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Professor talks Kennedy assassination files

Any time government documents are declassified, it’s a fun day, said Fresno State history professor and scholar Dr. Lori Clune.

Fifty-four years after John F. Kennedy was assassinated on Nov. 22, 1963, more than 2,800 files relating to the assassination have been made public.

Clune, professor of modern American history and a Cold War historian, said Kennedy’s assassination has always intrigued her.

When Kennedy was killed, Clune said she was just a baby. Her mother, she said, was a big Kennedy supporter while her father was a conservative voter.

After Oliver Stone’s movie, “JFK,” was released, there was an interest from the public for more information on the assassination to be released. The documents are housed in the National Archives and Records Administration Building II at College Park in Maryland, where, Clune said, she has spent a decent amount of time.

“They have a separate section, and a separate archivist just for the Kennedy assassination,” she said. “Everytime I go, I think ‘I should totally research this.’”

Congress passed the President John F. Kennedy Assassination Records Collection Act in 1992, which stated that after 25 years all assassination records must be disclosed. Those 25 years were up on Oct. 27 of this year.

But the president has the ability to block the release of records if they pose a threat to intelligence operations, military defense, law enforcement or the conduction of foreign relations. And also if an identifiable harm outweighs the public’s interest in disclosure of the files.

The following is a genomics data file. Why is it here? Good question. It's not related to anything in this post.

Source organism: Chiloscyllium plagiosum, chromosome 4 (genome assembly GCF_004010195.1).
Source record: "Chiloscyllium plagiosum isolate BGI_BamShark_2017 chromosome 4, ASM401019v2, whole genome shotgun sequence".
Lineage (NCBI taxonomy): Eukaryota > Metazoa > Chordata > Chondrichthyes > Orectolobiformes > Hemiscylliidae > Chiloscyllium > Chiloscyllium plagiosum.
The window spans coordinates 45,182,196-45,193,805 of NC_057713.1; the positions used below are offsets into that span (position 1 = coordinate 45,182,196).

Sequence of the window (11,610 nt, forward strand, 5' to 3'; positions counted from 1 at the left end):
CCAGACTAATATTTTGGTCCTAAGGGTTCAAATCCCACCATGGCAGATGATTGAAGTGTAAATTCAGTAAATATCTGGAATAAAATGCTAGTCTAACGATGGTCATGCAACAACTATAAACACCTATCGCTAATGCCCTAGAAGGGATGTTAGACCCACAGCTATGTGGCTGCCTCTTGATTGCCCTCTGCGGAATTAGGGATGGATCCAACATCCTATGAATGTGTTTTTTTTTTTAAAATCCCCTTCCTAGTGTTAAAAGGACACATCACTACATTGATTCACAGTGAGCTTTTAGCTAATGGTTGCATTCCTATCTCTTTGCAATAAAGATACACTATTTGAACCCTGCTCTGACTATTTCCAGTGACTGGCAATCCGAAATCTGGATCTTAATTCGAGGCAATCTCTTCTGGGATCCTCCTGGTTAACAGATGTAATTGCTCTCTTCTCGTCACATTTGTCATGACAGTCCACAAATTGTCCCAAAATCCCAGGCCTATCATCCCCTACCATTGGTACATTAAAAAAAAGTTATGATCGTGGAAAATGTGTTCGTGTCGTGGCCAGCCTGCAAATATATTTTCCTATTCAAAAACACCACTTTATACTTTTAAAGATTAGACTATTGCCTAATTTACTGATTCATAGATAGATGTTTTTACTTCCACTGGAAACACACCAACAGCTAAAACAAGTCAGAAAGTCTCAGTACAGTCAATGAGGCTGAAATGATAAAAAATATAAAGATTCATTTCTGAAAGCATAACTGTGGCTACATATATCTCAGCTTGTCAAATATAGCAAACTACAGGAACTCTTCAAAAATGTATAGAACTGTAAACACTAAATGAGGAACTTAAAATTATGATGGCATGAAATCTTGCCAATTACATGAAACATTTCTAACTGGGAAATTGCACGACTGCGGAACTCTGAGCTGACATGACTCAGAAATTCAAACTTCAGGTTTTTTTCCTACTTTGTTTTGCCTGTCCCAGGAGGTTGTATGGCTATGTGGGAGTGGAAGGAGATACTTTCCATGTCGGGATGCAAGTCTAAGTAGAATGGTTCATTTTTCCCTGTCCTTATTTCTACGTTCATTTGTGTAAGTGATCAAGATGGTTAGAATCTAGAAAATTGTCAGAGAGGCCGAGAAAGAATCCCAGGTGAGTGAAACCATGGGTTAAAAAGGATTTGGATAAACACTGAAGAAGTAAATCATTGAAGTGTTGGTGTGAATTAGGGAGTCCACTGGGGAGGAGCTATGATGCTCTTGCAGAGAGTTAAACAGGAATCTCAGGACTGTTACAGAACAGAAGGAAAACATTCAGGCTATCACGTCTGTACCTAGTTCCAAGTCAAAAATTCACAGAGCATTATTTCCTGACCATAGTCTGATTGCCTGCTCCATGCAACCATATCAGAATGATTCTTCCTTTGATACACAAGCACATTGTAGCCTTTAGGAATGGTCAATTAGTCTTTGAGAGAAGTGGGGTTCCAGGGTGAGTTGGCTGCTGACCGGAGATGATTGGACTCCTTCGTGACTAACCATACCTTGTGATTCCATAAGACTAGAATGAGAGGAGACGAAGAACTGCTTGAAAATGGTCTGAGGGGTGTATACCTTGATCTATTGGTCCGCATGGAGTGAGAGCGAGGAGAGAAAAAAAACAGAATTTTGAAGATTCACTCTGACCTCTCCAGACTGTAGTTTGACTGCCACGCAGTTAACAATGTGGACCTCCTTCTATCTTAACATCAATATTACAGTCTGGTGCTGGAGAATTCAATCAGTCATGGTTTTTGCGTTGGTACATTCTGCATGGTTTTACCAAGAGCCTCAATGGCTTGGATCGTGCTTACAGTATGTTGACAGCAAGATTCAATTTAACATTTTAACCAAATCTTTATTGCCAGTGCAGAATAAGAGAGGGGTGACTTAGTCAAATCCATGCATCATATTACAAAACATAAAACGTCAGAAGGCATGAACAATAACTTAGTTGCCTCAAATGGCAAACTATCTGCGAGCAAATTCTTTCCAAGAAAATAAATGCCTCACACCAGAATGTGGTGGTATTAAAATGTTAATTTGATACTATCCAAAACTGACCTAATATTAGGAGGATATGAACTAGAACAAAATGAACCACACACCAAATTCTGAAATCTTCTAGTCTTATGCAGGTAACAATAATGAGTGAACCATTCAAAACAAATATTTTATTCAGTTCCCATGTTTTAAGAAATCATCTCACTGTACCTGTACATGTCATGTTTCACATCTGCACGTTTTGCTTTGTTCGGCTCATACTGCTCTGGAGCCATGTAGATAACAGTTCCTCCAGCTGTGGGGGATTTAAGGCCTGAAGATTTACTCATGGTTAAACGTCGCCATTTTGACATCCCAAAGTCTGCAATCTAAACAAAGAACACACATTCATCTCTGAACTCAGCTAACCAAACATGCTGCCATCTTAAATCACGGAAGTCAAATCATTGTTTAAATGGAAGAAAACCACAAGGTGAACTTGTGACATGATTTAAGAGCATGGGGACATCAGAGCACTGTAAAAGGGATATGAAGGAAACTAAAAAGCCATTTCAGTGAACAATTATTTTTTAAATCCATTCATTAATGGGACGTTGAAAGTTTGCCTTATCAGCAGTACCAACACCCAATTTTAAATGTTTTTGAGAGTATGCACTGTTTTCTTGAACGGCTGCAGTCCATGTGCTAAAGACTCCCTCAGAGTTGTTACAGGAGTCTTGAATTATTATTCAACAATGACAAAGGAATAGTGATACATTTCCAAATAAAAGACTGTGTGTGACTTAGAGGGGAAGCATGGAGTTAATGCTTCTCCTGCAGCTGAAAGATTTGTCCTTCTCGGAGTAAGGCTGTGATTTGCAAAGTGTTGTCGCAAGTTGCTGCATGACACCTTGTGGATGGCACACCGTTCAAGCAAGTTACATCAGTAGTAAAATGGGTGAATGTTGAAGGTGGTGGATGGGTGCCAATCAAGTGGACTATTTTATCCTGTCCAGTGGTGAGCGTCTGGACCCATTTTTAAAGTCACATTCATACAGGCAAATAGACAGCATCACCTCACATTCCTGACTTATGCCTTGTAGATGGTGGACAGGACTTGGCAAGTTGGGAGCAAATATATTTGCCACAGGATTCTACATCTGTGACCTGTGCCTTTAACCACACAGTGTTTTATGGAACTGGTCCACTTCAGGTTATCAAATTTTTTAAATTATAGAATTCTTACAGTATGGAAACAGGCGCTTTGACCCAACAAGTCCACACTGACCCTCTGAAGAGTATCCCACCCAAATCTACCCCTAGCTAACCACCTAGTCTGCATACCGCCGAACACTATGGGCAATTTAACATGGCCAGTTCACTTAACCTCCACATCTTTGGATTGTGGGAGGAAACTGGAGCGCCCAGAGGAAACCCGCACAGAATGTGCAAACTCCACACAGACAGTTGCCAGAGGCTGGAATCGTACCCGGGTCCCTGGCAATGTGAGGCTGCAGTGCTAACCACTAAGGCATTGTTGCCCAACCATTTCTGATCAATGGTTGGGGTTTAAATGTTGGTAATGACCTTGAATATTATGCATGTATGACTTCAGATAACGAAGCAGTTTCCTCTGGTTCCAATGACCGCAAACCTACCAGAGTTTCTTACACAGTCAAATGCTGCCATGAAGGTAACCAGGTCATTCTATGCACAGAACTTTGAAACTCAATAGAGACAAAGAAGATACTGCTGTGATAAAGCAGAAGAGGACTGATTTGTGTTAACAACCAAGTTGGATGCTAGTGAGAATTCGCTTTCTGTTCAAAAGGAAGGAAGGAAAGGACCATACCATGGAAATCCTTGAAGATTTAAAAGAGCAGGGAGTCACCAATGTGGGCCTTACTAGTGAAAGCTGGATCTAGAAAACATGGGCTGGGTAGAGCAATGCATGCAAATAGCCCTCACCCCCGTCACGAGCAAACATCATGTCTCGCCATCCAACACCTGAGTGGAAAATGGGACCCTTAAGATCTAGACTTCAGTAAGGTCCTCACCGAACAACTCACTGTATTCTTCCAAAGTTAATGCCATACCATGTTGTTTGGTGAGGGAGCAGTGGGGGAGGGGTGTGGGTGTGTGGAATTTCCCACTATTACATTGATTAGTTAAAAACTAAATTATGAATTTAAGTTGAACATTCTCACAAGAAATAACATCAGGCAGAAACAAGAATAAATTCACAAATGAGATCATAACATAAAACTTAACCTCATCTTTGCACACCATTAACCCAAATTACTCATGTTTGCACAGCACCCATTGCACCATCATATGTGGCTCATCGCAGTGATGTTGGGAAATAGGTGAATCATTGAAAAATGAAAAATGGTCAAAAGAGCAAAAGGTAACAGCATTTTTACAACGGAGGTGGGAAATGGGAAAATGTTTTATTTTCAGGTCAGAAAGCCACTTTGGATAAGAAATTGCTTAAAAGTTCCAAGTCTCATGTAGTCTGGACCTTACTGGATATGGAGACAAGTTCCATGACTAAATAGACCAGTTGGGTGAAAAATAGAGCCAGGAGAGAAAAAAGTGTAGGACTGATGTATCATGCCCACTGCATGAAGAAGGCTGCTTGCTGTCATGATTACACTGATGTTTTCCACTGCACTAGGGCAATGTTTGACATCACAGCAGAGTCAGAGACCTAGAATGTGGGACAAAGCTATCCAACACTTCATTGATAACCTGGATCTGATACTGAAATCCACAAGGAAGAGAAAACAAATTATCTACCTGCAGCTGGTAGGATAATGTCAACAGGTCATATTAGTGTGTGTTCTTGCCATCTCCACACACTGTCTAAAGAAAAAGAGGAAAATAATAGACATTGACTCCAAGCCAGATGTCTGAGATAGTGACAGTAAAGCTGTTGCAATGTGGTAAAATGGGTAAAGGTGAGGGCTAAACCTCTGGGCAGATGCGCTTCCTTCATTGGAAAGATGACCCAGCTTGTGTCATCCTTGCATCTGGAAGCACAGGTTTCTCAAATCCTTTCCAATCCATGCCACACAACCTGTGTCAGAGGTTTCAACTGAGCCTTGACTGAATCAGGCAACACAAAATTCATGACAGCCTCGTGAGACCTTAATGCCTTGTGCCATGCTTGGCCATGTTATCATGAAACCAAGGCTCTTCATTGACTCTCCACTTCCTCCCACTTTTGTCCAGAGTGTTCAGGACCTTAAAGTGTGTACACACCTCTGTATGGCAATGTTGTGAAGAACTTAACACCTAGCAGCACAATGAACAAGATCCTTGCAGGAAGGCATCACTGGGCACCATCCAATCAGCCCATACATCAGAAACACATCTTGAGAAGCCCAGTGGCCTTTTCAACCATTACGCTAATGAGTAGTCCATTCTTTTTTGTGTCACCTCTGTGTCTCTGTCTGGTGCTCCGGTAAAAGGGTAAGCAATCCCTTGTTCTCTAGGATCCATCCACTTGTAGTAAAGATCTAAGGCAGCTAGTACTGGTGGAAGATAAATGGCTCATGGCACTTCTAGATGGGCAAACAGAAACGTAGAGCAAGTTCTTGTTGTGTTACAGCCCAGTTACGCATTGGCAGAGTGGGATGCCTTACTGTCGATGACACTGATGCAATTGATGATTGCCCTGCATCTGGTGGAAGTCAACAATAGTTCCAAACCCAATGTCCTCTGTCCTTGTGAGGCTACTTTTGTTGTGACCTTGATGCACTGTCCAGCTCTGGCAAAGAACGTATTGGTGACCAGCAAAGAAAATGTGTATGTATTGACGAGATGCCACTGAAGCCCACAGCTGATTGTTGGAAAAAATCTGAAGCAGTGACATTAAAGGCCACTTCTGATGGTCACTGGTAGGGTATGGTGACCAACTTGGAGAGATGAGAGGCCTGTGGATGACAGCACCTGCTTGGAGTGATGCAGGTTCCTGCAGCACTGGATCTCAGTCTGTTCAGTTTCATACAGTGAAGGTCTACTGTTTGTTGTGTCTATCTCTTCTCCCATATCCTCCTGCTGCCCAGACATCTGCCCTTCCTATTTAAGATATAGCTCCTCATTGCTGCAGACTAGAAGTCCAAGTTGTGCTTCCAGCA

Clune thinks more transparency is better. “I personally think that in a democracy, more openness to information is good. Is it all pretty? No. Some of it’s not,” she said. “But you know what? Some of our past is not pretty.”

Clune said she found herself on the national archives website at midnight on Oct. 27 waiting for thousands of files to be released.

“It would be about 3,000 documents no one has ever seen before, and between 30,000 and 40,000 documents that had been seen in pieces, but had been redacted,” Clune said.

However, the unredacted files were not released. She said the Trump administration claims the documents will be out by April of next year.

Clune said it is hard to know why the files weren’t released. But, she thinks a few government agencies may feel a bit embarrassed by the documents.

“It’s important to shine light on some of these things,” she said of documents that disclose CIA “covert” operations. “Those can highlight how American tax dollars are being spent.”

Clune said she believes both the CIA and the FBI have concerns about releasing the Kennedy assassination documents because the agencies may not look good according to the files.

“What it really comes down to [is] did they actually know that [Lee Harvey Oswald] was a threat to the life of the president and did they not effectively address that threat?” Clune said.

Clune said when previously confidential documents are made public, it sheds light on parts of American history that were unknown, but may help in understanding history.

“I think anytime you open up documents like this, you are sharing a piece of our government’s actions, and I think that’s a good thing,” she said.